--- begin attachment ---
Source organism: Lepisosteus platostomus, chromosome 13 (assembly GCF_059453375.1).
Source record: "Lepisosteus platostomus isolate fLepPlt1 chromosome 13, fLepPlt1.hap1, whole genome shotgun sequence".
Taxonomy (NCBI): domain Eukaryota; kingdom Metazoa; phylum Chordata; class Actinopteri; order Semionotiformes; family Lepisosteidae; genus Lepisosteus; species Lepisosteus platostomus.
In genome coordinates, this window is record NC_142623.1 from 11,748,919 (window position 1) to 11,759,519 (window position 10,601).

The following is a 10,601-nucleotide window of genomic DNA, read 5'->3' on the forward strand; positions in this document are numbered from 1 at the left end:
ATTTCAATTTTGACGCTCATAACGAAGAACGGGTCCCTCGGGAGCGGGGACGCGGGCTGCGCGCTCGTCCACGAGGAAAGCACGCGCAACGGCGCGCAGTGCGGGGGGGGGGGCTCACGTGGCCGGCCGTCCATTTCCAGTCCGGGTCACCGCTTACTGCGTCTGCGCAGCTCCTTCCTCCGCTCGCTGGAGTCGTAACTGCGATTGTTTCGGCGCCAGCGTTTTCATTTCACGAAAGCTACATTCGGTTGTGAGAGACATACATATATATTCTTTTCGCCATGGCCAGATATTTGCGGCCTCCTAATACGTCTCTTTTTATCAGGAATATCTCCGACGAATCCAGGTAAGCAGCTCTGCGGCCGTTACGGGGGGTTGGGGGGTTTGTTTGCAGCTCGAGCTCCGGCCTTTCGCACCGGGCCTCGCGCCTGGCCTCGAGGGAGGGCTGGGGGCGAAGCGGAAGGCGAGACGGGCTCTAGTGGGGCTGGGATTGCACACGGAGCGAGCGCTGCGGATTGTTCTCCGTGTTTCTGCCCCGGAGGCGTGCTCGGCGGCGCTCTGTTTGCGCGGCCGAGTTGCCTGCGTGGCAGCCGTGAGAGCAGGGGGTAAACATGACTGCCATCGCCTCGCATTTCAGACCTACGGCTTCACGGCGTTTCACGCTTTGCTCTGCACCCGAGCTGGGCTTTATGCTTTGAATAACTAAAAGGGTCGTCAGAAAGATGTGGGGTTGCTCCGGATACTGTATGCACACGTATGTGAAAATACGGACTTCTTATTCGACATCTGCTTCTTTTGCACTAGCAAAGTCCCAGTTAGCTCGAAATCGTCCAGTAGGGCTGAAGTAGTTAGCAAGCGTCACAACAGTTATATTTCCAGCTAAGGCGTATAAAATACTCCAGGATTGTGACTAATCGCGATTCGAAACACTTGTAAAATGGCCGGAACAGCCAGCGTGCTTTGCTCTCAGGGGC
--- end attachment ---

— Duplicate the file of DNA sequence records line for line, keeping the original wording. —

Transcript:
Source organism: Lepisosteus platostomus, chromosome 13 (assembly GCF_059453375.1).
Source record: "Lepisosteus platostomus isolate fLepPlt1 chromosome 13, fLepPlt1.hap1, whole genome shotgun sequence".
Taxonomy (NCBI): domain Eukaryota; kingdom Metazoa; phylum Chordata; class Actinopteri; order Semionotiformes; family Lepisosteidae; genus Lepisosteus; species Lepisosteus platostomus.
In genome coordinates, this window is record NC_142623.1 from 11,748,919 (window position 1) to 11,759,519 (window position 10,601).

The following is a 10,601-nucleotide window of genomic DNA, read 5'->3' on the forward strand; positions in this document are numbered from 1 at the left end:
ATTTCAATTTTGACGCTCATAACGAAGAACGGGTCCCTCGGGAGCGGGGACGCGGGCTGCGCGCTCGTCCACGAGGAAAGCACGCGCAACGGCGCGCAGTGCGGGGGGGGGGGCTCACGTGGCCGGCCGTCCATTTCCAGTCCGGGTCACCGCTTACTGCGTCTGCGCAGCTCCTTCCTCCGCTCGCTGGAGTCGTAACTGCGATTGTTTCGGCGCCAGCGTTTTCATTTCACGAAAGCTACATTCGGTTGTGAGAGACATACATATATATTCTTTTCGCCATGGCCAGATATTTGCGGCCTCCTAATACGTCTCTTTTTATCAGGAATATCTCCGACGAATCCAGGTAAGCAGCTCTGCGGCCGTTACGGGGGGTTGGGGGGTTTGTTTGCAGCTCGAGCTCCGGCCTTTCGCACCGGGCCTCGCGCCTGGCCTCGAGGGAGGGCTGGGGGCGAAGCGGAAGGCGAGACGGGCTCTAGTGGGGCTGGGATTGCACACGGAGCGAGCGCTGCGGATTGTTCTCCGTGTTTCTGCCCCGGAGGCGTGCTCGGCGGCGCTCTGTTTGCGCGGCCGAGTTGCCTGCGTGGCAGCCGTGAGAGCAGGGGGTAAACATGACTGCCATCGCCTCGCATTTCAGACCTACGGCTTCACGGCGTTTCACGCTTTGCTCTGCACCCGAGCTGGGCTTTATGCTTTGAATAACTAAAAGGGTCGTCAGAAAGATGTGGGGTTGCTCCGGATACTGTATGCACACGTATGTGAAAATACGGACTTCTTATTCGACATCTGCTTCTTTTGCACTAGCAAAGTCCCAGTTAGCTCGAAATCGTCCAGTAGGGCTGAAGTAGTTAGCAAGCGTCACAACAGTTATATTTCCAGCTAAGGCGTATAAAATACTCCAGGATTGTGACTAATCGCGATTCGAAACACTTGTAAAATGGCCGGAACAGCCAGCGTGCTTTGCTCTCAGGGGC